Others have summarized the premise of this memoir, so I'll cover the part they didn't: this is the first-hand, deeply personal account of a woman who discovers her "perfect" boyfriend is possessive, controlling and abusive. Why doesn't she run, run, run, the moment she realizes this -- and why does she remain in this awful situation for years? "In abusive relationships, there is only one if," Snjezana writes. "If you decide to stay in it don't label yourself abused. It might sound harsh, but you are simply self-destructive."She speaks from experience, so, no, this isn't a case of pot calling kettle black. She owns up to her mistakes and offers pages of insights and lessons learned, in hopes that others might learn from her mistakes.Women are more likely than men to become prisoners in their own homes, and more likely to be physically abused or even killed by their domestic partners. Many statistics like these, from a thesis the author wrote, are sprinkled throughout the narrative.She also lists red-flags-waving that many women won't recognize, but in hindsight, these were warning signs. E.g., those "little signs usually come in a form of actions that slip between very sweet words...many of us still have a child hidden deep inside who will reach for candy rather than do his or her homework...many years might pass before we figure out that what we got into is just downsizing our self-worth and self-respect."The author is not a native speaker of English, and it shows in her use (or misuse) of idioms and her unorthodox syntax, but those are easy to overlook. Her message is passionate and compelling.Her expectations of herself and of whatever man she loves were formed early in life. An abusive father did nothing to protect her from the evils men are capable of. Indeed, he taught her "that violence was the first special sign of tough love which I should endure."Later, Ivan conditions her to say what he wants to hear: "Yes, I love you. Yes, you are the best man ever. Yes, your roughness is exactly what I need. Yes, I am enjoying it. Yes, I do, yes I do. Yes, you are, you are. I couldn't whisper these wors; I had to say them aloud and repeactedly because that was an order, the law."Her talent as a poet surfaces in line after line, e.g. "The love birds, feather by feather, were flying away" once the abuse began. And the abuse all too often begins after the woman has moved in, made a commitment, gotten herself into a situation that is hard (or nearly impossible) to get herself out of.Snjezana's story is painful to read (how much more painful to have lived through it!), but she leaves readers on a note of hope. "I was allowed to reach my dream," she tells us, "to live to write and to write to live, strong and smiling. I appreciate those things, truly and with my whole heart....Life can't be what we expect it be, it can be much more. It can bloom regardless of season and...regardless of the fact that some of those we love dearly will always be emotionally far from us. We can't change anyone and we can't make anyone stay."She concludes, "Some things we hope for, some are unpredictable, some we are always reaching for ... we leave as we came, empty-handed, only our hearts we keep and hearts that stay behind could be full and warm like the sun, complete."I'm sure that sounded better in her native tongue, but even so, I get what she's saying. Eloquent, impassioned, hopeful, and strong is how she emerges from a life of undeserved punishment and abuse. I hope we women and our daughters internalize her message. If I could, I'd make my own girls read this book, but they are fiercely independent. May it serve them well."Regardless of my own experience and the experience of women that I had a chance to meet," she messaged me via LinkedIn, "I still believe there are some very good men out there but as Flannery O'Connor once wrote: "A good man is hard to find." Unfortunately, even if we invest a lot of time in getting to know someone and we become familiar with that person there is no a guarantee that they will not disappoint or hurt us one day. That’s life… joy of going with the flow but not getting lost. I absolutely adore people who pour out their hearts regardless of risks and consequences."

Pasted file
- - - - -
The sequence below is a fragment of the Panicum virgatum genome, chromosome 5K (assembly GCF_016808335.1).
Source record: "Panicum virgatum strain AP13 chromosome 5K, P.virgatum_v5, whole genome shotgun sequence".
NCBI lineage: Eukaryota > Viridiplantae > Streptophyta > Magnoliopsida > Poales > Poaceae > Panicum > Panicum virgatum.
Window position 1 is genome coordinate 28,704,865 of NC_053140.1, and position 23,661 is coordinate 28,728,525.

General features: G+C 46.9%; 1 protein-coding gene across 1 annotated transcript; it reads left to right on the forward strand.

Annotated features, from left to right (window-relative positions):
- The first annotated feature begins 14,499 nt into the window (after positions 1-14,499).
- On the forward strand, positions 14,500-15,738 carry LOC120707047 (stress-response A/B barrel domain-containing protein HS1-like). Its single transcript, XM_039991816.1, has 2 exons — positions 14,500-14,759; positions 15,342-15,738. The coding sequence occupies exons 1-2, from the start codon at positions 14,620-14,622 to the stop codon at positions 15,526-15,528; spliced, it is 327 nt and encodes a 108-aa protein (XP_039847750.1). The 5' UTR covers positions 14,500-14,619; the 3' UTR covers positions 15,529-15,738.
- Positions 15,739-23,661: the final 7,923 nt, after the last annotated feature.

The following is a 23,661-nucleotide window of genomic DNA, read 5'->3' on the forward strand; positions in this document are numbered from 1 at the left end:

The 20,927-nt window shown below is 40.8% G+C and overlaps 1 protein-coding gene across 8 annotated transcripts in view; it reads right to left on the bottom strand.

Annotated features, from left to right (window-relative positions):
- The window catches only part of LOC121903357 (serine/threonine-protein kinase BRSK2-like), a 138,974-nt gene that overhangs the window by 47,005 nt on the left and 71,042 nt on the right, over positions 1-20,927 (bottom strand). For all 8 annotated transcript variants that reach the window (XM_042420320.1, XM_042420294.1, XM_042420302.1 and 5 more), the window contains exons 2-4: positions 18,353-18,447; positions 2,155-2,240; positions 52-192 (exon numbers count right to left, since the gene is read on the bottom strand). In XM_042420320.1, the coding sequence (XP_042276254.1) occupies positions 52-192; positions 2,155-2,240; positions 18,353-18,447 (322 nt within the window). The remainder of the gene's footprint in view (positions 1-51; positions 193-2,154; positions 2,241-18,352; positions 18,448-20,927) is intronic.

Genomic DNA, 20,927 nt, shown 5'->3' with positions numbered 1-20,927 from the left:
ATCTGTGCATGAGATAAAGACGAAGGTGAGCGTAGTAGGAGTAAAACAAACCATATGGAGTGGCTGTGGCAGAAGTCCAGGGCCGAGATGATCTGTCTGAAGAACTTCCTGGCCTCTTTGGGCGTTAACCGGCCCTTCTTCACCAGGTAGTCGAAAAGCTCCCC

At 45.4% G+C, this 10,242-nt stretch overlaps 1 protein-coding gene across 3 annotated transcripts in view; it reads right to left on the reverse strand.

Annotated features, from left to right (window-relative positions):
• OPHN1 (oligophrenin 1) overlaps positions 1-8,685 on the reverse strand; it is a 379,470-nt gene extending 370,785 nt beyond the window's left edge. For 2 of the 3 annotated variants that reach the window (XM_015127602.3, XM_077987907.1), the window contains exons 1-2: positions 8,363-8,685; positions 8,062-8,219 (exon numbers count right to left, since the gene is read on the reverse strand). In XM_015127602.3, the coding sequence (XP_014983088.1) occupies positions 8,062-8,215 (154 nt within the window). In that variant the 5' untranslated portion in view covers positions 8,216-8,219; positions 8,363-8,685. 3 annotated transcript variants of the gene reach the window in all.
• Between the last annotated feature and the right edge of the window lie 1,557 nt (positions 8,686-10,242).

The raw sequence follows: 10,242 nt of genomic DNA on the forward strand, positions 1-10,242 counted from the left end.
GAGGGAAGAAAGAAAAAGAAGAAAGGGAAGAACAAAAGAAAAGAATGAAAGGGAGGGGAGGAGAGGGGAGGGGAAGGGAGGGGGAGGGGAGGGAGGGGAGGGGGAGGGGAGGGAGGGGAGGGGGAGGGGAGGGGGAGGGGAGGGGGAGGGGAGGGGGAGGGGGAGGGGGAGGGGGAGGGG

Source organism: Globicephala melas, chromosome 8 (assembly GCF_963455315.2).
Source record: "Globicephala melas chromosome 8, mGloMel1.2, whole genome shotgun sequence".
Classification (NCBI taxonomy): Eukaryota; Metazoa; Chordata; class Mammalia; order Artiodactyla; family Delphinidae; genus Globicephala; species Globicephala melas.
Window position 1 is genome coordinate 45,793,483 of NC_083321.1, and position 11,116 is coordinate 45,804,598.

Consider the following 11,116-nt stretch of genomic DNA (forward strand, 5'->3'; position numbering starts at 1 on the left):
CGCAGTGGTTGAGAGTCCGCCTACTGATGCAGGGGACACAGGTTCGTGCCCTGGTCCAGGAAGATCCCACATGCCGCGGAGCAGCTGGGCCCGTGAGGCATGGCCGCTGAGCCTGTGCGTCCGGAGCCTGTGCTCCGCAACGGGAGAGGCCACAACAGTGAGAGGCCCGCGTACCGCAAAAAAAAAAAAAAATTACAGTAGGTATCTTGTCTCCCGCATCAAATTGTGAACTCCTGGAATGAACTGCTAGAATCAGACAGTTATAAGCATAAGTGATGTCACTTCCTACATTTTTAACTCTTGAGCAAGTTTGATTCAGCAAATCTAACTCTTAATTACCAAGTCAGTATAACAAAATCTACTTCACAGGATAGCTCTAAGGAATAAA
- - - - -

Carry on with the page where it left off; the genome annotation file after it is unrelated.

If (Born in Sarajevo #2) by Snjezana MarinkovicThis is an emotional and thought provoking memoir of one woman's life. She is an immigrant, which puts her in a "special" class of people. She has seen and experienced war in her homeland. She suffers at the hands of an abusive mate, and endures humiliation, pain and suffering. It also is a story of survival.There are some who will read this and say, why didn't she just leave (sooner)? (I feel) no one truly knows what it is like to (live) in an abusive relationship, unless they have experienced it. The Author explains, how hard it was. How it affected her life, and how it changed her way of thinking.It is sad to say that in our country and abroad so much violence happens in the home. Domestic violence is still "a dirty little secret" that many women feel they have to endure, rather than have fingers pointed at them with condensation and being labeled as a fool for staying. And hearing "Why didn't she just leave?"I feel that If is a brave story of one woman's fight for survival. I also would like to think this book can help some women to leave an abusive relationship. I recommend to this book to all.
This book is the second part of the author's autobiography, which takes place after her move to America from her war-torn homeland of Sarajevo. Most of the book is a detailed account of the time she spent in an abusive relationship. It was interesting to read how she dealt with his increasing abuse by creating a bad "officer" in her head who was separate from the man she loved.I understand where the author is coming from, but still found it hard to feel sympathetic towards someone who would stay in an abusive relationship for nine years. It's sad to know there are so many women like her in similar situations, too afraid to do what she finally did and walk away from it. I do applaud her for taking that difficult step, and even now, for writing about it.What I enjoyed the most were the poetic writings she incorporated in the story, as they were deeply personal and very telling of what she was suffering emotionally during this time. As with her first book, Born In Sarajevo, these writings were my favorite part of the book. I have enjoyed reading parts I and II, and look forward to reading the next book in the autobiographical series.